Portrait of the Autist as a Young Woman

Sometimes – my memory being short and this blog being long – I have to do a quick search when I’m planning a post to see if I’ve done it before.  But a quick entry into the box brought zero results so we’re on for today’s title, which is of course a parody of James Joyce’s ‘Portrait of the Artist as a Young Man.’  Before I’d read either I used to confuse it with the Henry James novel ‘Portrait of a Lady’, which could hardly be more different.  But I digress.  Today’s post is linked to my upcoming short story ‘Alien’ (working title) about an alien coming to earth in human shape and trying to fit in.  This is not so much sci-fi as psychological narrative: the experience of being slightly autistic, or feeling that you might be, is analogous to being an alien among humans.

I’d better say at once that I’ve never had a diagnosis of autism, and I’m far from certain that I am actually ‘on the spectrum’; however I did a fairly lengthy test online which indicated that I might have some autistic features.  Be that as it may, if I were to have autistic traits it would certainly explain such things as my total failure in many situations to know what the hell is going on.  It explains the prevalence of so-called ‘tumbleweed moments’ where I say what is on my mind and there’s a prolonged awkward silence. 

In such situations I am reliant on people telling me what I’ve said wrong, otherwise I don’t have a clue – but people mostly don’t want to do that because it’s the social equivalent of breaking the fourth wall; in other words, of shattering the social veneer and admitting what is going on underneath.

At other times it isn’t so much my words as my manner.  Like many a ‘Professor Branestawm’ type I get carried away by subjects sometimes: I get a passionate gleam in my eye; I lean forward and converse animatedly, I go on and on.  It’s much easier for people to get this if you are obviously a geek (which nine times out of ten means being male) but alas, if you’re a woman talking like this to a bloke they’re likely to think it’s a come-on, and this really drives me crazy.  I’ve even had women on occasion think I was coming on to them: and in one case I didn’t find out why I’d lost a friend for ages afterwards.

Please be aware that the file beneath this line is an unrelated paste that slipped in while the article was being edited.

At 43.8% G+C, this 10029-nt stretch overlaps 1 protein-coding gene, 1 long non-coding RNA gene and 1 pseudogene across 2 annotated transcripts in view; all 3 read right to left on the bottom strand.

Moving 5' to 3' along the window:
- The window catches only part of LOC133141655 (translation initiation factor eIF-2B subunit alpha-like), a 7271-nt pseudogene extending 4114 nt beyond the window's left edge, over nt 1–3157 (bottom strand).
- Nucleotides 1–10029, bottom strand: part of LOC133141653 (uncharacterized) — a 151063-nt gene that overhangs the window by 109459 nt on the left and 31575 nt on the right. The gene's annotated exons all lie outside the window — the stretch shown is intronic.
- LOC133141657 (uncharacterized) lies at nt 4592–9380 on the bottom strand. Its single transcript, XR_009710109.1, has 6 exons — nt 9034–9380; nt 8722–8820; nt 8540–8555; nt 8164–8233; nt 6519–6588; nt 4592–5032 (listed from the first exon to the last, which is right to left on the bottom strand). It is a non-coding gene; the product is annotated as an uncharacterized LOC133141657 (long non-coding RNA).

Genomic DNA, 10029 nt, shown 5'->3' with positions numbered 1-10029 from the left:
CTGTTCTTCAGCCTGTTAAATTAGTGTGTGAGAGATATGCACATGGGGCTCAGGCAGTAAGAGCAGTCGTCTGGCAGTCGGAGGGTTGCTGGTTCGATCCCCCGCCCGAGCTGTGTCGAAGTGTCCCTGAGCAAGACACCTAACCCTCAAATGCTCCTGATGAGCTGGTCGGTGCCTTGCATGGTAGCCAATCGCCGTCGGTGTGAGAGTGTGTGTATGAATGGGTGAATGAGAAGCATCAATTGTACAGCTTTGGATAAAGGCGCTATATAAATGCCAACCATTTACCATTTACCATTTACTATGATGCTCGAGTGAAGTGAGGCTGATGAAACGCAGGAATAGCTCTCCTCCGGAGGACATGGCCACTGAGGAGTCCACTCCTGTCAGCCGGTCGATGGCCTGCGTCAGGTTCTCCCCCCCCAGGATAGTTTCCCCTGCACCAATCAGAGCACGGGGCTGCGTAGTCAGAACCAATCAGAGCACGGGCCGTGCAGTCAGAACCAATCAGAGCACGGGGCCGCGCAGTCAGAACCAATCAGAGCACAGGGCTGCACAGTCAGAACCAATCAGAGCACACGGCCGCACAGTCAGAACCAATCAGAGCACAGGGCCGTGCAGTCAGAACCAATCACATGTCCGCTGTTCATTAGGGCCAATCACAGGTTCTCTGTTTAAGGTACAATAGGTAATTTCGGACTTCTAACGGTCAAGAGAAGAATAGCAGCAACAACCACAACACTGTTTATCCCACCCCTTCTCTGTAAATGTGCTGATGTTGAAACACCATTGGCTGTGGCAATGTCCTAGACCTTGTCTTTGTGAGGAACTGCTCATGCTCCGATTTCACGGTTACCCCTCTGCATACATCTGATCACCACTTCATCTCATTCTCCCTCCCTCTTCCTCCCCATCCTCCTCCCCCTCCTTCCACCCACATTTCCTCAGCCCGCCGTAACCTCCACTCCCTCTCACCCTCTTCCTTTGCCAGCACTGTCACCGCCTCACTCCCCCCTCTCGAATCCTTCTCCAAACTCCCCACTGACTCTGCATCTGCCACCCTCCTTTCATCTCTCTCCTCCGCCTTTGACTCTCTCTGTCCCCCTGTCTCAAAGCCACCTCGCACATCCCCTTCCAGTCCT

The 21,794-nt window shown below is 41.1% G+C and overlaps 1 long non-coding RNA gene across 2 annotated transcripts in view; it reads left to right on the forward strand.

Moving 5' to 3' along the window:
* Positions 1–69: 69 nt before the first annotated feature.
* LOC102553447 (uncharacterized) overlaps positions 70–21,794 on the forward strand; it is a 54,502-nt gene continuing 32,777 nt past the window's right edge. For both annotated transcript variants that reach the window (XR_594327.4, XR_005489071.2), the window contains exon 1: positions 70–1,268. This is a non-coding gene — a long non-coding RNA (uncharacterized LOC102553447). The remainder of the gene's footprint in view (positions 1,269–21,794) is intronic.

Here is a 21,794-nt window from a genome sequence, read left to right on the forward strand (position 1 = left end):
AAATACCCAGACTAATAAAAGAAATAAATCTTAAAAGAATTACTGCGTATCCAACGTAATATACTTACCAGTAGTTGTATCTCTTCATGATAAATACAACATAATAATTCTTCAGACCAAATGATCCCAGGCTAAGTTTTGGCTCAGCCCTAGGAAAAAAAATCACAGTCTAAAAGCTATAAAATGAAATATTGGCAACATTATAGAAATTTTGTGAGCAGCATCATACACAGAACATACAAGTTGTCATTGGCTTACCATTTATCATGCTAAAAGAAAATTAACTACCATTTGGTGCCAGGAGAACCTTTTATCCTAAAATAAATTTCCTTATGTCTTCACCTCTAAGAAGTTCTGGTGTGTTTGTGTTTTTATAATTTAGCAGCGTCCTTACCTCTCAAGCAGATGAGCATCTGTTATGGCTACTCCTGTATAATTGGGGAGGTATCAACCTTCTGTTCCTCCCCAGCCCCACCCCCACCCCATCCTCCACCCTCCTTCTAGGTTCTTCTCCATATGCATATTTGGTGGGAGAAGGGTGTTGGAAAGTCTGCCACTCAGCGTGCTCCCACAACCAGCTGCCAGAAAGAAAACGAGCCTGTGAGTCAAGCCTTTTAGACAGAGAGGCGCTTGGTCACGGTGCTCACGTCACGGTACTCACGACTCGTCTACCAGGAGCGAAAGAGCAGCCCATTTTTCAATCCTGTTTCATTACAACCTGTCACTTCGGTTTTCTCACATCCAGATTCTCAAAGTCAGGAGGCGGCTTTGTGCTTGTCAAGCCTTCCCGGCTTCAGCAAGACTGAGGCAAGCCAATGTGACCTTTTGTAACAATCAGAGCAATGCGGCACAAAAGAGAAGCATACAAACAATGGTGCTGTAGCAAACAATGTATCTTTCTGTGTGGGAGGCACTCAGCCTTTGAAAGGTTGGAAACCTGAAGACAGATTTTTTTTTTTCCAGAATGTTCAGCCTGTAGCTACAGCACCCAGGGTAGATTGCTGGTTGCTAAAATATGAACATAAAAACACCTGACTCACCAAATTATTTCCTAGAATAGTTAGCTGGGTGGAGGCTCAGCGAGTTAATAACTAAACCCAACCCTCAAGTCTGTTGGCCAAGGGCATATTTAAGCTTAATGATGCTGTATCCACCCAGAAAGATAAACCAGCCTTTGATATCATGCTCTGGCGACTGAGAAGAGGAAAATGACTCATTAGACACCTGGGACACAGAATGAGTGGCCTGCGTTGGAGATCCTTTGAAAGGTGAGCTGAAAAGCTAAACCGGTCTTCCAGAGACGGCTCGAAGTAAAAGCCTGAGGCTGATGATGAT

To summarise: I often find social norms baffling.  Everyone else seems to share a series of assumptions to which I have no access.  When I say something out of line the usual reaction is a tumbleweed moment, and I rarely get anyone to explain to me what I’ve said, though sometimes I figure it out afterwards.  I find all this very difficult.

Should be a good story I think: sometimes I wish I looked more like a geek so people would know what to expect.  But then I wouldn’t be so pretty.  Ho ho.

Perhaps I should get this lovely t-shirt:

Image result for Professor Branestawm

Lazy Carrot t-shirts: image removed on request

Kirk out

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5 thoughts on “Portrait of the Autist as a Young Woman

  1. We’re all on the spectrum somewhere, and when I do the online test I am always quite a way above the threshold. But it was only when I read Chris Packham’s Fingers in the Sparkle Jar (I posted a review) that I realised what having Aspergers is really like, and I don’t think I come anywhere near.

    1. I’m sure you’re right and I don’t make any special claims. It’s just a way of understanding myself that helps me and sometimes helps others to understand me

  2. I too, according to an online test, have some traits. I think I am more awkward in social situations, while I kind of feel comfortable in my weirdness; perhaps finding the challenge I place on others (to think outside their box) something interesting to ponder later on. And this is typically what I do; I’ll find myself in such a situation and then afterwards replay it in my mind to consider what went on and how things could have been different.

    1. I agree with you about the challenge; I think sometimes I have influenced people in ways that would not normally have happened. The problem is I find the awkwardness excruciating and I can’t seem to get past this

      1. I think I just avoid putting myself in situations I would expect to be so awkward in; it’s just random situations that catch me out from time-to-time, and work stuff that I battle through.

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